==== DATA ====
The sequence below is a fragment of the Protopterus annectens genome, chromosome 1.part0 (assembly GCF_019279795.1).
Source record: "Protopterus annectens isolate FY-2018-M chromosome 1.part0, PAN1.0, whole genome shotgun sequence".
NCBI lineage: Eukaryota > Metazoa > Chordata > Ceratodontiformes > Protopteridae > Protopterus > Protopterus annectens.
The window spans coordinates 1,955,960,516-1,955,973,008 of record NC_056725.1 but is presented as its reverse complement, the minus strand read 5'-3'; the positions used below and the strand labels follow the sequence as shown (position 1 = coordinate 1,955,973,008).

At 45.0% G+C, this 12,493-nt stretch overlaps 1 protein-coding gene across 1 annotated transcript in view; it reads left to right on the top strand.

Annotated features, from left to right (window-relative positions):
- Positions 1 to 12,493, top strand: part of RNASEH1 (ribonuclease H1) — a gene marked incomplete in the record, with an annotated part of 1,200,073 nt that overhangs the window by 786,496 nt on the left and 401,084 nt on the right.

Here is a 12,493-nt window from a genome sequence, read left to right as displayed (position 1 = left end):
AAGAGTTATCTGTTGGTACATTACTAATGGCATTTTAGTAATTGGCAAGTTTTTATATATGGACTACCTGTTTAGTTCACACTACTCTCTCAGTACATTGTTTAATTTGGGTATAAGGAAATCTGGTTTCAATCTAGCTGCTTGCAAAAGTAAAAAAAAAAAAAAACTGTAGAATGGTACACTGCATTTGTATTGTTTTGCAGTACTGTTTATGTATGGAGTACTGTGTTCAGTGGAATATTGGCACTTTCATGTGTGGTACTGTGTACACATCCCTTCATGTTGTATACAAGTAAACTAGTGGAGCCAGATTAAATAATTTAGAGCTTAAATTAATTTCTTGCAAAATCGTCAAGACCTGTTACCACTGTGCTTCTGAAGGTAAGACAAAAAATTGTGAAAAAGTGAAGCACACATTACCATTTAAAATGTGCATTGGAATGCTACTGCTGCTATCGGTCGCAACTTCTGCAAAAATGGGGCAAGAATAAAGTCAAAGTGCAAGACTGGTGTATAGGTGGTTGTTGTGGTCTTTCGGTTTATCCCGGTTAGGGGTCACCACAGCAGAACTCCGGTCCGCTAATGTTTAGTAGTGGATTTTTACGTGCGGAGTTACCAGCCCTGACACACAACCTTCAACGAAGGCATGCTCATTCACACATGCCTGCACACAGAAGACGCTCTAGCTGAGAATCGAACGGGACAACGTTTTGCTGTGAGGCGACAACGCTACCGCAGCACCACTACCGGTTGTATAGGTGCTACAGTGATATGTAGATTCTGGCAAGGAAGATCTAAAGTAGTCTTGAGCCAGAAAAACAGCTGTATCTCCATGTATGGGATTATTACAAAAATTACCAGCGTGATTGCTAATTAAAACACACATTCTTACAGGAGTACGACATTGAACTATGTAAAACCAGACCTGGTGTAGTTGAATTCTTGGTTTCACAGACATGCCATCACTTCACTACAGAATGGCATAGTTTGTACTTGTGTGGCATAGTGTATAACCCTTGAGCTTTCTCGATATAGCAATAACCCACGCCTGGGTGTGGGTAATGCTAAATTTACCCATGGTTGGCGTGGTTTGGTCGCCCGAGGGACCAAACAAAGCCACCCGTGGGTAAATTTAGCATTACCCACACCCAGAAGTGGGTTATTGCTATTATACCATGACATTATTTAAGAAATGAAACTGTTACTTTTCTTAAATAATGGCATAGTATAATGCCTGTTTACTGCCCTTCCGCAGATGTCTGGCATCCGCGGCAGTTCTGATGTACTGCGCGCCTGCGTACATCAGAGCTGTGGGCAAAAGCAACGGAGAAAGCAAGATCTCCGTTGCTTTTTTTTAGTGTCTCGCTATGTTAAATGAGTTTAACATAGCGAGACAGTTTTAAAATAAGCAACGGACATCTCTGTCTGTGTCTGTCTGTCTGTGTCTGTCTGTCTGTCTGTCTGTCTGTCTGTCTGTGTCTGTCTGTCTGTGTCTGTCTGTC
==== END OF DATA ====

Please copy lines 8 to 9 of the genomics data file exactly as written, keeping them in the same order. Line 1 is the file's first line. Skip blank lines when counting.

Here is a 12,493-nt window from a genome sequence, read left to right as displayed (position 1 = left end):
AAGAGTTATCTGTTGGTACATTACTAATGGCATTTTAGTAATTGGCAAGTTTTTATATATGGACTACCTGTTTAGTTCACACTACTCTCTCAGTACATTGTTTAATTTGGGTATAAGGAAATCTGGTTTCAATCTAGCTGCTTGCAAAAGTAAAAAAAAAAAAAAACTGTAGAATGGTACACTGCATTTGTATTGTTTTGCAGTACTGTTTATGTATGGAGTACTGTGTTCAGTGGAATATTGGCACTTTCATGTGTGGTACTGTGTACACATCCCTTCATGTTGTATACAAGTAAACTAGTGGAGCCAGATTAAATAATTTAGAGCTTAAATTAATTTCTTGCAAAATCGTCAAGACCTGTTACCACTGTGCTTCTGAAGGTAAGACAAAAAATTGTGAAAAAGTGAAGCACACATTACCATTTAAAATGTGCATTGGAATGCTACTGCTGCTATCGGTCGCAACTTCTGCAAAAATGGGGCAAGAATAAAGTCAAAGTGCAAGACTGGTGTATAGGTGGTTGTTGTGGTCTTTCGGTTTATCCCGGTTAGGGGTCACCACAGCAGAACTCCGGTCCGCTAATGTTTAGTAGTGGATTTTTACGTGCGGAGTTACCAGCCCTGACACACAACCTTCAACGAAGGCATGCTCATTCACACATGCCTGCACACAGAAGACGCTCTAGCTGAGAATCGAACGGGACAACGTTTTGCTGTGAGGCGACAACGCTACCGCAGCACCACTACCGGTTGTATAGGTGCTACAGTGATATGTAGATTCTGGCAAGGAAGATCTAAAGTAGTCTTGAGCCAGAAAAACAGCTGTATCTCCATGTATGGGATTATTACAAAAATTACCAGCGTGATTGCTAATTAAAACACACATTCTTACAGGAGTACGACATTGAACTATGTAAAACCAGACCTGGTGTAGTTGAATTCTTGGTTTCACAGACATGCCATCACTTCACTACAGAATGGCATAGTTTGTACTTGTGTGGCATAGTGTATAACCCTTGAGCTTTCTCGATATAGCAATAACCCACGCCTGGGTGTGGGTAATGCTAAATTTACCCATGGTTGGCGTGGTTTGGTCGCCCGAGGGACCAAACAAAGCCACCCGTGGGTAAATTTAGCATTACCCACACCCAGAAGTGGGTTATTGCTATTATACCATGACATTATTTAAGAAATGAAACTGTTACTTTTCTTAAATAATGGCATAGTATAATGCCTGTTTACTGCCCTTCCGCAGATGTCTGGCATCCGCGGCAGTTCTGATGTACTGCGCGCCTGCGTACATCAGAGCTGTGGGCAAAAGCAACGGAGAAAGCAAGATCTCCGTTGCTTTTTTTTAGTGTCTCGCTATGTTAAATGAGTTTAACATAGCGAGACAGTTTTAAAATAAGCAACGGACATCTCTGTCTGTGTCTGTCTGTCTGTGTCTGTCTGTCTGTCTGTCTGTCTGTCTGTCTGTGTCTGTCTGTCTGTGTCTGTCTGTC